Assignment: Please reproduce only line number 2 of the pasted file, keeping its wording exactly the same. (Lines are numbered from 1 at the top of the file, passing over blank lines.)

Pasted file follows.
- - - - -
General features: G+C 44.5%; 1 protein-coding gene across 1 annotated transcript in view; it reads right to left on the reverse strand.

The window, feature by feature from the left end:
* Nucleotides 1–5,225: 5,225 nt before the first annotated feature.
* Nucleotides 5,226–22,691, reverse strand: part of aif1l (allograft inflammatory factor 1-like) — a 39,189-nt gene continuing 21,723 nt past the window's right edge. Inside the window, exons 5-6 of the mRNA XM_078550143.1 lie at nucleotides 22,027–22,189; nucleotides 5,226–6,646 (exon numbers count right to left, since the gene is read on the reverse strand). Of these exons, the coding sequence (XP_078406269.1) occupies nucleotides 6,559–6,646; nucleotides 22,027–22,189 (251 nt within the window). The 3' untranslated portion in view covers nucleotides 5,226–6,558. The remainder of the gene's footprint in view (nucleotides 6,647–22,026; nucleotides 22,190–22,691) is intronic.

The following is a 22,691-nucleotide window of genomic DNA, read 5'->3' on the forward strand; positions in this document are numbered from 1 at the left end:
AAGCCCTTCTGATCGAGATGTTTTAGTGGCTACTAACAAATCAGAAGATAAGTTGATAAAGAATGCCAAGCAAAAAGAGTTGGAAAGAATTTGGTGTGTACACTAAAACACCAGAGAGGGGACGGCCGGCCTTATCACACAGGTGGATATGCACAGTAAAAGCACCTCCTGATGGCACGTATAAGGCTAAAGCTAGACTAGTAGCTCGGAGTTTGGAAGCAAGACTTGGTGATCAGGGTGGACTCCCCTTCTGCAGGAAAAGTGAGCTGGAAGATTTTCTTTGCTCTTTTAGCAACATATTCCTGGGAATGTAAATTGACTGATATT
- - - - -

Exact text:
The window, feature by feature from the left end: